LIVE: Yes @ The Egg, 7/6/14

Steve Howe
Steve Howe

Review by Bokonon
Photographs by Stanley Johnson

So, at the Yes show at The Egg on Sunday, I was discussing with an old friend the fact that I have been progging out of late. I have no embarrassment or fear of this, and it’s been pretty deep. Lots of Can, not like that’s a surprise, the Krautrock tip is always cool. But perhaps a touch of Magma, made-up language and all. Certainly some Henry Cow, a fair dose of Soft Machine and David Thomas’ solo work, which, really, is never too far from the heart. And Beefheart. Is Beefheart prog?

But back to Yes. Yes is the acceptable face of prog, side by side with Genesis, which try as I might, I could just never sink my teeth into, despite protestations from ardent worshippers. Jon Anderson sang a tune with King Crimson, sure, but Yes could never marshall that kind of power. When Bruford jumped ship he knew that something like Red would crush Anderson’s head.

But at The Egg, Yes was just a beautiful thing, reminding us at every turn of the true glories they were capable of in their youthful prime.

Close to the Edge was rendered in reverse, so that the epic title track wouldn’t club everybody over the head before they could get their bearings. And besides, why wouldn’t you open with “Siberian Khatru?” Fragile followed — after a few new tunes — in its own fractured fashion.

Fragile was a funny record, as if Kiss made their solo records in the middle of Destroyer. Solo pieces jangle amidst the band tracks, angles against the smoother surfaces. Odd, too, that Grandma Downes and Dr. White offered interpretations of Wakeman and the aforementioned Mr. Bill. His “Five Percent for Nothing” was a glorious 40-second blast of British free-jazz weirdness, and White put on his game face for it.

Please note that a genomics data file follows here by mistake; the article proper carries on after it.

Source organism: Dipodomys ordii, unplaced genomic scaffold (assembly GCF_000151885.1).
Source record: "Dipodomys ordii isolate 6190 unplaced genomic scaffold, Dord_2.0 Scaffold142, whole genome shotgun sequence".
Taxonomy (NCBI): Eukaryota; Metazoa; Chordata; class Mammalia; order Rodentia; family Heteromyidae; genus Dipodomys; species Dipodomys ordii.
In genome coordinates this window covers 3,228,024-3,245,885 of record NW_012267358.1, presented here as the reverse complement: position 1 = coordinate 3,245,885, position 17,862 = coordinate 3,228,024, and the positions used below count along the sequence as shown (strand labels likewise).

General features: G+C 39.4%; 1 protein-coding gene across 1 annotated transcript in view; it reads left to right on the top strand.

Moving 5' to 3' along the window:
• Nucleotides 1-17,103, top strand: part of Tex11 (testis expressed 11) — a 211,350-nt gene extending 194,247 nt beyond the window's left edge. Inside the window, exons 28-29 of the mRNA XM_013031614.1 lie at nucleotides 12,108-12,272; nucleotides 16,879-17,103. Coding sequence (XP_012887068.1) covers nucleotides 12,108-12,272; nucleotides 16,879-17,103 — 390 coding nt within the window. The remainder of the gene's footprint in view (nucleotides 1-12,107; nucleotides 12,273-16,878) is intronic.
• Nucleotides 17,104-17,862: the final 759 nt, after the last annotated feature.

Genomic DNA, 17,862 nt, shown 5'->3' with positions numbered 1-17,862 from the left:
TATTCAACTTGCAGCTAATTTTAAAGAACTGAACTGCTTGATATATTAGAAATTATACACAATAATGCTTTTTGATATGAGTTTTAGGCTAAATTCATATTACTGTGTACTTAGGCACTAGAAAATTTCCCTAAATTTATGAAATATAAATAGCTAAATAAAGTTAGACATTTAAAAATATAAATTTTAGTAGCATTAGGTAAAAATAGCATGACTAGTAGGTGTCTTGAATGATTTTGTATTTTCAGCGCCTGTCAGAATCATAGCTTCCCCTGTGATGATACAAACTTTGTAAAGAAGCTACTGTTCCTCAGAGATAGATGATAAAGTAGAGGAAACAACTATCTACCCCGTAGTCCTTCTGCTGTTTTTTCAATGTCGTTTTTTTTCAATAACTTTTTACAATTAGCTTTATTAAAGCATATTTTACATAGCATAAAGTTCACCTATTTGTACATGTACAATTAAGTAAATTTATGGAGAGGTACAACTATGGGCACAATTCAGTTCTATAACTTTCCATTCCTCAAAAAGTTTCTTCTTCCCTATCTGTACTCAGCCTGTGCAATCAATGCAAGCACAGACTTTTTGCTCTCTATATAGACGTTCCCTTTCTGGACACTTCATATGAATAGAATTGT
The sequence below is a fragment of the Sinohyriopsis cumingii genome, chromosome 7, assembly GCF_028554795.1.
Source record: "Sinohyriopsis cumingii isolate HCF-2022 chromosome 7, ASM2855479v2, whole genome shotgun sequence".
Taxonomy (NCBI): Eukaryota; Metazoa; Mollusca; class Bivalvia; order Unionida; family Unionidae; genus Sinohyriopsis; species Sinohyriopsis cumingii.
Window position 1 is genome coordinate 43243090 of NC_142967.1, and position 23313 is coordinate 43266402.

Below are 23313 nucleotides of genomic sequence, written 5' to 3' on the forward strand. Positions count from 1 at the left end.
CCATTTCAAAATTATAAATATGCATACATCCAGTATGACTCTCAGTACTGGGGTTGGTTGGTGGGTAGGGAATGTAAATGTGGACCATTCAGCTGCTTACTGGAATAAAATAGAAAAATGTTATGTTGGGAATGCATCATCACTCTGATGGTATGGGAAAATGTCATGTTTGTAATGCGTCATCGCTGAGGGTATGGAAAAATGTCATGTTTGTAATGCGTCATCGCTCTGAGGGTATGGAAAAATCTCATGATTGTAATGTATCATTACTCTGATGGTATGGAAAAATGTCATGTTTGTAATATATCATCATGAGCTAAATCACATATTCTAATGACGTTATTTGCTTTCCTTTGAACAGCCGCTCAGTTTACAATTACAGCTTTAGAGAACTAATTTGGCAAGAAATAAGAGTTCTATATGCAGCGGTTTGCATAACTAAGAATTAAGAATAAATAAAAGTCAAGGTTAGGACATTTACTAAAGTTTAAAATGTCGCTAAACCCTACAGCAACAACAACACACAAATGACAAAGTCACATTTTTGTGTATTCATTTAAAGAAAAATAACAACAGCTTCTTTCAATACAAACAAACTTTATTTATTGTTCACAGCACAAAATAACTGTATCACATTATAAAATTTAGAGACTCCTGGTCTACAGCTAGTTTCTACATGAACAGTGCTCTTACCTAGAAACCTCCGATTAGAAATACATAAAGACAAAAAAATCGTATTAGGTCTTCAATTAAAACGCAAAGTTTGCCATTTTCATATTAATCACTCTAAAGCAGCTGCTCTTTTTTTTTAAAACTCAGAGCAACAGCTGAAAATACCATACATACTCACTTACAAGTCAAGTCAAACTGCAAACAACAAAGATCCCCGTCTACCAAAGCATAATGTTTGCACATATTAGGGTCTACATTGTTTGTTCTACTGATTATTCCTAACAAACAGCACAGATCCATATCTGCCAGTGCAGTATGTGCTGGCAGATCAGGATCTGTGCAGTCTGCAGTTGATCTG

Singer Jon Davison is only as old as Fragile, which was released in 1971, but he copped Anderson’s gig beautifully, a far more pleasing choice than Benoit David, who was at the Times Union Center with the band in 2008.

But Yes was Yes because of Steve Howe and Chris Squire, and they still are. Yes!

Howe is a living superlative. He won every Guitar Player magazine poll ever conducted — ever! — because he’s that good. He shone at The Egg. His guitar has all the notes in it. Especially when he plays three on one song. Damn. Steve Howe. Damn!

Squire, legend has it, uses a sixpence for a pick. It’s not true, but it sounds good. And so does his Rickenbacker. Lord, he rocks that thing like a piano. The standing ovation following his “Fragile” solo spot, “The Fish,” might even have been earned — by history if not by the Sunday roar of the Rick.

Howe, clearly the man in control of the crew, knew that Yes couldn’t go out on “Heart of the Sunrise,” so the quintet closed the show with “All Good People.” An encore of “Owner of a Lonely Heart” was a formality. The trump of “Starship Trooper” was lovely.

Syd Arthur opened the evening with a brace of psychfolk sprung from the roots of Daevid Allen and Gong, bless their trippy little hearts. With flashes of mad mandolin and fiddle, the Canterbury kids won over the old folks with their wiggy young ways. Good stuff. Nice hat, too.

Greg Haymes’ review at The Times Union

A Few Minutes With… Alan White of Yes

Close to the Edge (in reverse order)
Siberian Khatru
And You and I
Close to the Edge
To Ascend
The Game
Cans and Brahms
We Have Heaven
South Side of the Sky
Five Per Cent for Nothing
Long Distance Runaround
The Fish (Schindleria Praematurus)
Mood for a Day
Heart of the Sunrise
I’ve Seen All Good People
Owner of a Lonely Heart
Starship Trooper

Chris Squire
Chris Squire
Jon Davison
Jon Davison
Steve Howe
Steve Howe
Chris Squire
Chris Squire
Jon Davison
Jon Davison
1 Comment
  1. Mike Johnson says

    Nice Stan.

Leave A Reply

Your email address will not be published.